Islam in the United States: Issues of Race and Diversity
Abdullah bin Hamid Ali
Moderated by Ann McClenahan
Date: Tuesday, March 1, 2022
Time: 1 - 2pm
Webinar - signup here to register for the webinar.
Please note: on March 1st, attendees who registered for the webinar must be logged into their Zoom account (which is free) prior to clicking on the webinar link.
The first significant wave of Muslims to America occurred as slaves were brought from Africa in the 17th and 18th centuries. As many as 10 to 50 percent of the ten million Africans forcibly brought during those centuries are thought to have been Muslim. Post slavery, there have been several significant waves of Muslim immigration to the U.S., and the current (2020) Muslim population is estimated to be 3.85 million according to the Pew Research Center.
As has been widely reported, there is significant anti-Muslim sentiment in the United States, especially since 9/11. While attitudes have become somewhat more positive in recent years, the Pew Research Center continues to find that Americans are more likely to view Muslims negatively than any other religious tradition and that half of Americans believe Islam is not a part of mainstream American society.
This webinar will take as its starting point panelist Sahar Aziz's recently published book, The Racial Muslim: When Racism Quashes Religious Freedom (University of California, 2021). In light of her research, the conversation will explore reasons behind anti-Muslim discrimination in the U.S. and will further investigate distinctive forms of discrimination within the American Muslim community. The webinar seeks to illuminate the elements of our religio-socio-politico environment that contribute to discrimination both from without and within American Muslim communities today.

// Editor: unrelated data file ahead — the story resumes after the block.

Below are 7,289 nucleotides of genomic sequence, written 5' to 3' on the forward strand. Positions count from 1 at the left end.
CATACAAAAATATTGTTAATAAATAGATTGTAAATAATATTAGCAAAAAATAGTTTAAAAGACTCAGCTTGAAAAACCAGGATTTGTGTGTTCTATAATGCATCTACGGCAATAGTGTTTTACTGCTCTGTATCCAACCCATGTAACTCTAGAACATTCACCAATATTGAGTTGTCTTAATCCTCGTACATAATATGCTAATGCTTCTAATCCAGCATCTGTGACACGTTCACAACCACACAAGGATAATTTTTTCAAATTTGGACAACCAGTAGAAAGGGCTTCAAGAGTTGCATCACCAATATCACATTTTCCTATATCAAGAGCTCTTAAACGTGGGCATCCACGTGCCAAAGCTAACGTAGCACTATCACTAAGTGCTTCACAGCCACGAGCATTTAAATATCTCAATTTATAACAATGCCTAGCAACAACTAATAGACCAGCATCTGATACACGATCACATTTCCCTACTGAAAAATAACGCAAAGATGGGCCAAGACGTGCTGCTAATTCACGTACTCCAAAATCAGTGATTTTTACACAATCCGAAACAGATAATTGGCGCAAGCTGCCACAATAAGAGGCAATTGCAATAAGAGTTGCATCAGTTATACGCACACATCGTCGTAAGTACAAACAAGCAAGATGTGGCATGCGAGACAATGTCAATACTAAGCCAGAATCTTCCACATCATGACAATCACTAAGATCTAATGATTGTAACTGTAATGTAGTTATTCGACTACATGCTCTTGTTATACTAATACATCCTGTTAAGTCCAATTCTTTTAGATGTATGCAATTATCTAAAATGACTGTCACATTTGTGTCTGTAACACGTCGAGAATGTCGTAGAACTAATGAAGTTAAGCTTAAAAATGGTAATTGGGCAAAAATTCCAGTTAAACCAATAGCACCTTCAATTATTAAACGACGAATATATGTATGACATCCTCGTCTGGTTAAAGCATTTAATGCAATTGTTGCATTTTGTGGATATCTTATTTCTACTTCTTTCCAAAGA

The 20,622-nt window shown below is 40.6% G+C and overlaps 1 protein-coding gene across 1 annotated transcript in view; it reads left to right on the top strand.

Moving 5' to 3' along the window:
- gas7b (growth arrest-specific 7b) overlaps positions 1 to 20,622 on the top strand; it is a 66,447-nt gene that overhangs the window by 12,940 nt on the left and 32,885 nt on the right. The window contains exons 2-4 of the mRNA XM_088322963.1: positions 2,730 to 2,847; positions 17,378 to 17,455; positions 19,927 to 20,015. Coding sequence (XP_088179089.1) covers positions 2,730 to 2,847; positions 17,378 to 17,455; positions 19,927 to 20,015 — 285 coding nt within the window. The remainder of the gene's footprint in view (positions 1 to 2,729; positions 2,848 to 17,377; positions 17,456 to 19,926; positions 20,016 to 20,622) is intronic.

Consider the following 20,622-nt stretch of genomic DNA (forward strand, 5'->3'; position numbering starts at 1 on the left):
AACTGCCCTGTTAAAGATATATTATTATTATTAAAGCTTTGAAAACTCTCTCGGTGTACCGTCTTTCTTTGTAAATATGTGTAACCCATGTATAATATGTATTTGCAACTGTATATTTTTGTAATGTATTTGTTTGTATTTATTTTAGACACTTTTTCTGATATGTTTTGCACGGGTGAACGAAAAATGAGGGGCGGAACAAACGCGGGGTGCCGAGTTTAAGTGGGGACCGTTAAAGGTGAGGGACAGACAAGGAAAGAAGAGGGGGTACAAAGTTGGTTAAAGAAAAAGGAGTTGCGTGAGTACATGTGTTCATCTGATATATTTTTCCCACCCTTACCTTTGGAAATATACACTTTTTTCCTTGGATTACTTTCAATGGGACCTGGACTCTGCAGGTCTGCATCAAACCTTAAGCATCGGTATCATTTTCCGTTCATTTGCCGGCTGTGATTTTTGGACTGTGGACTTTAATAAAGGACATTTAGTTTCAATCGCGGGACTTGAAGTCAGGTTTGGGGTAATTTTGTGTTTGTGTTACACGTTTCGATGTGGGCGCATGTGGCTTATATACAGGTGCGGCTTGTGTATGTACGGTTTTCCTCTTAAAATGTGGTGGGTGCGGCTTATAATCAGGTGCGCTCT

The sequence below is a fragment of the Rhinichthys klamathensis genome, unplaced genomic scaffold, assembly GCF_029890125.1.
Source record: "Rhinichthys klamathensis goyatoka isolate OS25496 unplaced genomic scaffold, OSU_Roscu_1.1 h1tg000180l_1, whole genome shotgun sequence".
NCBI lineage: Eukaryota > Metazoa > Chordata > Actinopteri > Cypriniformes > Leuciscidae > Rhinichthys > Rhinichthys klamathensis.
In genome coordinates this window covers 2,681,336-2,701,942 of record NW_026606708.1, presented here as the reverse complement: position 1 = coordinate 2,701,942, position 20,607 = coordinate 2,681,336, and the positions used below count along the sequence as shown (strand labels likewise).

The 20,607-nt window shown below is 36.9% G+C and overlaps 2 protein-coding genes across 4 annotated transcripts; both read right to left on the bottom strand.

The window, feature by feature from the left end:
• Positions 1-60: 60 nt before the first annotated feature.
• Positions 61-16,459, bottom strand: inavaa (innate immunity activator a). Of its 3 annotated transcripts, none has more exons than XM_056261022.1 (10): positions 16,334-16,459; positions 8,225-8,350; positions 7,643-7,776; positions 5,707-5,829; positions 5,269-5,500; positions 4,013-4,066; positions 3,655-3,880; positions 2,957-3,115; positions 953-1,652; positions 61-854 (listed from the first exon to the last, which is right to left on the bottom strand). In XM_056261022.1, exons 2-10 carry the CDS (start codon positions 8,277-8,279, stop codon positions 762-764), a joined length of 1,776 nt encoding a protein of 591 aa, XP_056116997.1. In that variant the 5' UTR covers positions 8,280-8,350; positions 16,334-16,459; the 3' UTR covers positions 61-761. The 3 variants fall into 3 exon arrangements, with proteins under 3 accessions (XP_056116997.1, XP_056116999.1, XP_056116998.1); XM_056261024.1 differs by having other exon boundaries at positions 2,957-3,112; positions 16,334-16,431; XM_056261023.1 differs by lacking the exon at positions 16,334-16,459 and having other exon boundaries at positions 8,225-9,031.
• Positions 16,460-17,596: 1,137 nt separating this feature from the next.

On January 11, the Council on American-Islamic Relations (CAIR), the nation’s largest Muslim civil rights and advocacy organization, released a new Islamophobia report titled “Islamophobia in the Mainstream,” listing 35 charitable institutions and foundations that funneled almost $106 million to 26 anti-Muslim groups between 2017-2019. Click here to read the report.
Ali, Abdullah bin Hamid. “Is There an Interreligious Threat to Religious Freedom?” Religious Freedom Institute (2018). https://www.religiousfreedominstitute.org/cornerstone/is-there-an-interreligious-threat-to-religious-freedom.
__________. “Beyond Racism: The Challenge of Turning the Islamic Ideal Into Reality.” Renovatio, The Journal of Zaytuna College (December 7, 2017). https://renovatio.zaytuna.edu/article/beyond-racism.
__________. The “Negro” in Arab Muslim Consciousness. Brynmill, Wales: Claritas Books, 2019.
Azid, Sahir. The Racial Muslim: When Racism Quashes Religious Freedom. Oakland, CA: University of California Press, 2021.
Azid, Sahir and Khaled Beydoun. Fear of a Black and Brown Internet: Policing Online Activism, 100 B.U. L. REV. 1153 (2020).
Azid, Sahir. Coercing Assimilation: The Case of Muslim Women of Color, 24 TRANSNATION L. & CONTEMP. PROBLEMS 1 (Univ. of Iowa) (Fall 2015).
Hammer, J. and O. Safi. The Cambridge Companion to American Islam. Oxford: Oxford University Press, 2011.
Safi, Omid, editor. Progressive Muslims: On Justice, Gender and Pluralism. Oxford: Oneworld, 2003.